Blooms Anew Among The Sages


It may be said that sweet or culinary herbs are those annual, biennial

or perennial plants whose green parts, tender roots or ripe seeds have

an aromatic flavor and fragrance, due either to a volatile oil or to

other chemically named substances peculiar to the individual species.

Since many of them have pleasing odors they have been called sweet, and

since they
ave been long used in cookery to add their characteristic

flavors to soups, stews, dressings, sauces and salads, they are

popularly called culinary. This last designation is less happy than the

former, since many other herbs, such as cabbage, spinach, kale,

dandelion and collards, are also culinary herbs. These vegetables are,

however, probably more widely known as potherbs or greens.


It seems probable that many of the flavoring herbs now in use were

similarly employed before the erection of the pyramids and also that

many then popular no longer appear in modern lists of esculents. Of

course, this statement is based largely upon imperfect records, perhaps,

in many cases only hints more or less doubtful as to the various

species. But it seems safe to conclude that a goodly number of the herbs

discussed in this volume, especially those said to be natives of the

Mediterranean region, overhung and perfumed the cradle of the human race

in the Orient and marked the footsteps of our rude progenitors as they

strode more and more sturdily toward the horizon of promise. This idea

seems to gain support also from the fact that certain Eastern peoples,

whom modern civilization declares to have uneducated tastes, still

employ many herbs which have dropped by the wayside of progress, or like

the caraway and the redoubtable "pusley," an anciently popular potherb,

are but known in western lands as troublesome weeds.

Relying upon Biblical records alone, several herbs were highly esteemed

prior to our era; in the gospels of Matthew and Luke reference is made

to tithes of mint, anise, rue, cummin and other "herbs"; and, more than

700 years previously, Isaiah speaks of the sowing and threshing of

cummin which, since the same passage (Isaiah xxviii, 25) also speaks of

"fitches" (vetches), wheat, barley and "rie" (rye), seems then to have

been a valued crop.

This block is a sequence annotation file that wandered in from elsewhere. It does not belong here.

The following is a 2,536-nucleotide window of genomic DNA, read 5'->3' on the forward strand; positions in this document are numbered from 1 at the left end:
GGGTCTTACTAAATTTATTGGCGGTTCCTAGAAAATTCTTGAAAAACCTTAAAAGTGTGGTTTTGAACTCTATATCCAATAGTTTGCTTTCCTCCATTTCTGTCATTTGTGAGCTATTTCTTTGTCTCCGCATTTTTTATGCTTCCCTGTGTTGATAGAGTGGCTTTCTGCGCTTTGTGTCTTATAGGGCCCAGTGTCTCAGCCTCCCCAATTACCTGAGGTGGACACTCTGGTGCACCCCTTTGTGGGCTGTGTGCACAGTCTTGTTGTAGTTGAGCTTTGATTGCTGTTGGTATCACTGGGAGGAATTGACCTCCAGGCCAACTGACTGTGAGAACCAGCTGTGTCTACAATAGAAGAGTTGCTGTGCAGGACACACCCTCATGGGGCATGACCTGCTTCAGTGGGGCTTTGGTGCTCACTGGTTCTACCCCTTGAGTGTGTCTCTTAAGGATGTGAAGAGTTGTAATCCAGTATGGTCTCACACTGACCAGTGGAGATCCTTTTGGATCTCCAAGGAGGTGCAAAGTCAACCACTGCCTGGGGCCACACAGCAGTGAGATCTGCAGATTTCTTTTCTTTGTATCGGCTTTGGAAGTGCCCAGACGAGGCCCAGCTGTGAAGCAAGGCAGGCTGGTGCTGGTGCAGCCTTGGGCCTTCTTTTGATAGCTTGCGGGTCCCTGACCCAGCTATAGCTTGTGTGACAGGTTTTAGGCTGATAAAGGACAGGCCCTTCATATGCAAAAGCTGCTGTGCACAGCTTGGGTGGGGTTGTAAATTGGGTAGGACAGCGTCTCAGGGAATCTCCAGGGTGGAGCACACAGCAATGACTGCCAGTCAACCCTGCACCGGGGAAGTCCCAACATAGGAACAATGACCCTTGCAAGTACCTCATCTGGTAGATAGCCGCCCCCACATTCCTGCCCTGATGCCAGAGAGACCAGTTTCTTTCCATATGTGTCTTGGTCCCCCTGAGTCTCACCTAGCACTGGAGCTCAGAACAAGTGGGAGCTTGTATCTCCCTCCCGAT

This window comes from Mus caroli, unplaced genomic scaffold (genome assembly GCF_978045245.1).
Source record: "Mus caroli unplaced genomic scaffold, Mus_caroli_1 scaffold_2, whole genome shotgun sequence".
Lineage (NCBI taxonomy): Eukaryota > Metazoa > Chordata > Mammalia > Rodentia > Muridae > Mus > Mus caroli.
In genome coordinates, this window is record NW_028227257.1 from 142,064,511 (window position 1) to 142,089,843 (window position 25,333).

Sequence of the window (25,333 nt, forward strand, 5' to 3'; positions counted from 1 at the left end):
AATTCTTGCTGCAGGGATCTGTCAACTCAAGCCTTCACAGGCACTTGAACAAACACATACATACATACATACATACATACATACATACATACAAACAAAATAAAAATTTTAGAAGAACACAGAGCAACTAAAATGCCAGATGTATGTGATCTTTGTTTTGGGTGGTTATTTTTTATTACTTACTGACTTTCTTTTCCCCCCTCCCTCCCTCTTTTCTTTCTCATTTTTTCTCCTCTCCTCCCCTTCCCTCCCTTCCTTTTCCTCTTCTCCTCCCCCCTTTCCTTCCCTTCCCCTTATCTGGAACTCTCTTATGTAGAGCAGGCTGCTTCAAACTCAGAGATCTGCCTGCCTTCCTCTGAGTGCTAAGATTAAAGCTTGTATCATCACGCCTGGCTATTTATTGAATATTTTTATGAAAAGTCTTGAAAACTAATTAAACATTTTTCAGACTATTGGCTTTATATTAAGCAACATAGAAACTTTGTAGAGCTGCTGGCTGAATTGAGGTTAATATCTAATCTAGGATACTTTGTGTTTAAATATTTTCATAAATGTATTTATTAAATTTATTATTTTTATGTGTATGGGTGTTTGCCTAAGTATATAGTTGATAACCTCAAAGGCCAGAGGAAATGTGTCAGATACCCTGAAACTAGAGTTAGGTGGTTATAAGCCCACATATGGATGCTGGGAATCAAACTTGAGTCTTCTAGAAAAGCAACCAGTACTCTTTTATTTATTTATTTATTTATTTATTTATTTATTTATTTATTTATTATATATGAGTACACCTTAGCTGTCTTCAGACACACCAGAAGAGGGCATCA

The development of the herb crops contrasts strongly with that of the

other crops to which reference has just been made. Whereas these latter

have continued to be staples, and to judge by their behavior during the

last century may be considered to have improved in quality and yield

since that ancient time, the former have dropped to the most subordinate

position of all food plants. They have lost in number of species, and

have shown less improvement than perhaps any other groups of plants

cultivated for economic purposes. During the century just closed only

one species, parsley, may be said to have developed more than an

occasional improved variety. And even during this period the list of

species seems to have been somewhat curtailed--tansy, hyssop, horehound,

rue and several others being considered of too pronounced and even

unpleasant flavor to suit cultivated palates.

With the exception of these few species, the loss of which seems not to

be serious, this absence of improvement is to be regretted, because with

improved quality would come increased consumption and consequent

beneficial results in the appetizing flavor of the foods to which herbs

are added. But greatly improved varieties of most species can hardly be

expected until a just appreciation has been awakened in individual

cultivators, who, probably in a majority of cases, will be lovers of

plants rather than men who earn their living by market gardening.

Until the public better appreciates the culinary herbs there will be a

comparatively small commercial demand; until the demand is sufficient to

make growing herbs profitable upon an extensive scale, market gardeners

will devote their land to crops which are sure to pay well; hence the

opportunity to grow herbs as an adjunct to gardening is the most likely

way that they can be made profitable. And yet there is still another;

namely, growing them for sale in the various prepared forms and selling

them in glass or tin receptacles in the neighborhood or by advertising

in the household magazines. There surely is a market, and a profitable

one if rightly managed. And with right management and profit is to come

desire to have improved varieties. Such varieties can be developed at

least as readily as the wonderful modern chrysanthemum has been

developed from an insignificant little wild flower not half as

interesting or promising originally as our common oxeye daisy, a

well-known field weed.

Not the least object of this volume is, therefore, to arouse just

appreciation of the opportunities awaiting the herb grower. Besides the

very large and increasing number of people who take pleasure in the

growing of attractive flowering and foliage plants, fine vegetables and

choice fruits, there are many who would find positive delight in the

breeding of plants for improvement--the origination of new

varieties--and who would devote much of their leisure time to this

work--make it a hobby--did they know the simple underlying principles.